Changi International Airport, Singapore

Singapore’s Changi International is consistently ranked among the best airports in the world and was recently rated number one in the 2016 Skytrax World Airport Awards. With all those accolades, it should come as no surprise that Changi isn’t just a much-loved airport, but also an eco-conscious one.

Changi boasts 919 skylights for natural light allowing the airport to minimize the need for electric lighting during the day. There’s also an in-house nursery where the plants that populate the airport’s extensive green spaces and gardens grow, and rainwater is harvested to irrigate these plants. Speaking of gardens, Changi takes being “green” very seriously. The airport has an impressive number of gardens including a cactus garden, sunflower garden, orchid garden, water lily garden, butterfly garden and a nature trail – right in the airport.

 

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Pearson International Airport, Toronto, Ontario, Canada
 
Toronto’s Pearson Airport has a unique eco-initiative that’s been getting some serious buzz. In addition to several ecological and sustainability initiatives, Pearson has introduced a honeybee apiary, dubbed YYbeeZ. The apiary can be found along the trail near the Etobicoke Stormwater Facility and the honeybees are cared for by a local beekeeper. The bee hives at Pearson are in place as a way to help support food security and sustainable agriculture in the airport’s surrounding area.

 

San Francisco International Airport, San Francisco, California, United States
 
SFO’s Terminal 2 is the first airport terminal in the U.S. to receive LEED Gold Certification. LEED stands for Leadership in Energy and Environmental Design and the eco-award is given out by the US Green Building Council (USGBC). Normally, constructing a new terminal means a lot of waste, but in this case, more than 90 per cent of construction and demolition waste generated during the project was recycled. SFO also planted more than 2,000 trees, eliminating 120 tons of CO2 per year, and, in 2015, the airport reduced water usage by 13.5 per cent – saving the equivalent of 57.7 million gallons of water.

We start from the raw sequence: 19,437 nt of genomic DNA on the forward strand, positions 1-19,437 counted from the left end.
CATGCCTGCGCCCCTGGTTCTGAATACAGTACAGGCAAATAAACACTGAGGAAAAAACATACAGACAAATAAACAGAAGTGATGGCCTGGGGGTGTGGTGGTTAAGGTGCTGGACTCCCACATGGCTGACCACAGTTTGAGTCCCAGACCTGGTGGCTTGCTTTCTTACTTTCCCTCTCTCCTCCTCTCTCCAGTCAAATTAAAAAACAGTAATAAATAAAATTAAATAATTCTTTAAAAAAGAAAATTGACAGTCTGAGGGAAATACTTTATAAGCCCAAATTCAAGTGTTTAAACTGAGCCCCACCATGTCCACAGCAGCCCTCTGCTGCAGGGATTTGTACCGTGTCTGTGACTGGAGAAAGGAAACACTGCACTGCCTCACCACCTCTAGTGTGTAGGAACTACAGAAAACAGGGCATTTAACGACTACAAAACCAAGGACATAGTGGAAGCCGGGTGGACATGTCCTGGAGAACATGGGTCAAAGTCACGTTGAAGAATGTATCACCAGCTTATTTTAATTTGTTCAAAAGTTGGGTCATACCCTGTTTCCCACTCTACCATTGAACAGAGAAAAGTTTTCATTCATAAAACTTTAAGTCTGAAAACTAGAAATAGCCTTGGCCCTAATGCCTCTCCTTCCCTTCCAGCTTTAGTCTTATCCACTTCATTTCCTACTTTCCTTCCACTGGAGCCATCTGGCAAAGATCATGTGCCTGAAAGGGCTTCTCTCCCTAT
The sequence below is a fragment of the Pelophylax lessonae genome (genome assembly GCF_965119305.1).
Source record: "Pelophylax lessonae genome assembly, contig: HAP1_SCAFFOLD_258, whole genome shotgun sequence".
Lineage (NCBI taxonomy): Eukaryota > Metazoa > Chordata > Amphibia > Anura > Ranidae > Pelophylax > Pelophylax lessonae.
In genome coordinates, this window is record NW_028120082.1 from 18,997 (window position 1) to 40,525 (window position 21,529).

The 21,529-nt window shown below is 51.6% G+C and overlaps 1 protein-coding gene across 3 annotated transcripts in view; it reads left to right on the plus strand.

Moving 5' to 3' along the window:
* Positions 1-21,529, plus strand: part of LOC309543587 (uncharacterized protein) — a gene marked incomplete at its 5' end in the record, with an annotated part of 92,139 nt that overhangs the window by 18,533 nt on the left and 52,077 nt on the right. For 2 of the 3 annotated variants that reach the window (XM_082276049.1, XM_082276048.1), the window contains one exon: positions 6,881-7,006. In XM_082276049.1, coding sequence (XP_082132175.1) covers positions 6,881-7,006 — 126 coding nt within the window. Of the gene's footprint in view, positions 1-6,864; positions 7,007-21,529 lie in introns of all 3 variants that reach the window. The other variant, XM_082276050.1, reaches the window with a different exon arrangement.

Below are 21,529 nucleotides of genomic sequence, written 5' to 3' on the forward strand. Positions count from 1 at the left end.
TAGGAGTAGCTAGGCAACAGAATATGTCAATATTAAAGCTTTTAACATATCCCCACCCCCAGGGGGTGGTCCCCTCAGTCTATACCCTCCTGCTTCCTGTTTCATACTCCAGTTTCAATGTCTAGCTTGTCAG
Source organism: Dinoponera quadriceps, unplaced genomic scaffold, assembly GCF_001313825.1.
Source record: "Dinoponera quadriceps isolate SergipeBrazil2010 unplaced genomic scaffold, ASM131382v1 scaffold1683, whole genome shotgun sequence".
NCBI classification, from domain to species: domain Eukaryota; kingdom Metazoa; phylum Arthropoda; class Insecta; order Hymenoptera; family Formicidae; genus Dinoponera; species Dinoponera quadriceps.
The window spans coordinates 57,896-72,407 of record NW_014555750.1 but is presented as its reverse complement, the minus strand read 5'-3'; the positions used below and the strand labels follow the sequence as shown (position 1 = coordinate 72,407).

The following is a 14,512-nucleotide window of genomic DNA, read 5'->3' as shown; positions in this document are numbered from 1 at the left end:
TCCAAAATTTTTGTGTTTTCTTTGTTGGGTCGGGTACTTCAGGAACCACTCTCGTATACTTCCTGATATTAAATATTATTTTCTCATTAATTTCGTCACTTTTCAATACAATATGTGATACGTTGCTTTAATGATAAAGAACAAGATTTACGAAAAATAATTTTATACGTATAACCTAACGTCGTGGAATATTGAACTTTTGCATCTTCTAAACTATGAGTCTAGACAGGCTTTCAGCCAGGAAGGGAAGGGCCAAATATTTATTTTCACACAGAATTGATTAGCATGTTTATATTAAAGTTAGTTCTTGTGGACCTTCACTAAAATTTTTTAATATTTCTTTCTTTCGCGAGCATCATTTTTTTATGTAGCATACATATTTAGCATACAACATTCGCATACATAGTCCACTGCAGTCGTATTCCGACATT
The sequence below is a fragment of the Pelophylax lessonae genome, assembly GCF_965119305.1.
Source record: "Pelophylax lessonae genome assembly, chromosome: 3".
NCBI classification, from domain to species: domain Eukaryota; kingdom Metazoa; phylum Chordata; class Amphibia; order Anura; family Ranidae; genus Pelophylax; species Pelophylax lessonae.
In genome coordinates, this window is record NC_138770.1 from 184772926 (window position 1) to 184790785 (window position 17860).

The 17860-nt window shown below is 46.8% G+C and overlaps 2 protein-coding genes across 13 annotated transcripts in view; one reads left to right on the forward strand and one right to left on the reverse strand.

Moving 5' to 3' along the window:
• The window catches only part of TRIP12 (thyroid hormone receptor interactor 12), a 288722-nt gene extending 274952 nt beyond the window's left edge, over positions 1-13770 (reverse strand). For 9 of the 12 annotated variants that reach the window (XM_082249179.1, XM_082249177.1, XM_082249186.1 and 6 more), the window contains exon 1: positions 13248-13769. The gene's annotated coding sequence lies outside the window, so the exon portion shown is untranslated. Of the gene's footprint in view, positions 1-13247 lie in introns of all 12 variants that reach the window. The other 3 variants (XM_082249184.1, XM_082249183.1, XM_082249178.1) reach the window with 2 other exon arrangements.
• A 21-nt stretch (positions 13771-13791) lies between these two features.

ALSO SEE: How do SA airports compare to the rest of the world?

East Midlands Airport, East Midlands, England

In 2010, East Midlands Airport received environmental accolades for installing two commercial-scale wind turbines on site, a UK airport first at the time. The turbines produce five per cent of the airport’s electricity, enough to power 150 houses. Another important factor that makes East Midlands one of the eco-friendliest airports in the world is the fact that it achieved carbon-neutral ground operations as of 2012.

Indira Gandhi International Airport, Delhi, India

Terminal 3 at Indira Gandhi International Airport was awarded LEED-Gold certification for new construction by the Indian Green Building Council. The vast 501 676-square-metre terminal, which was constructed with a high percentage of recycled content, optimizes the use of natural light. In addition, battery-powered vehicles are used for transporting travellers between terminals, and the water management and treatment program uses more than 300 rainwater harvesting wells.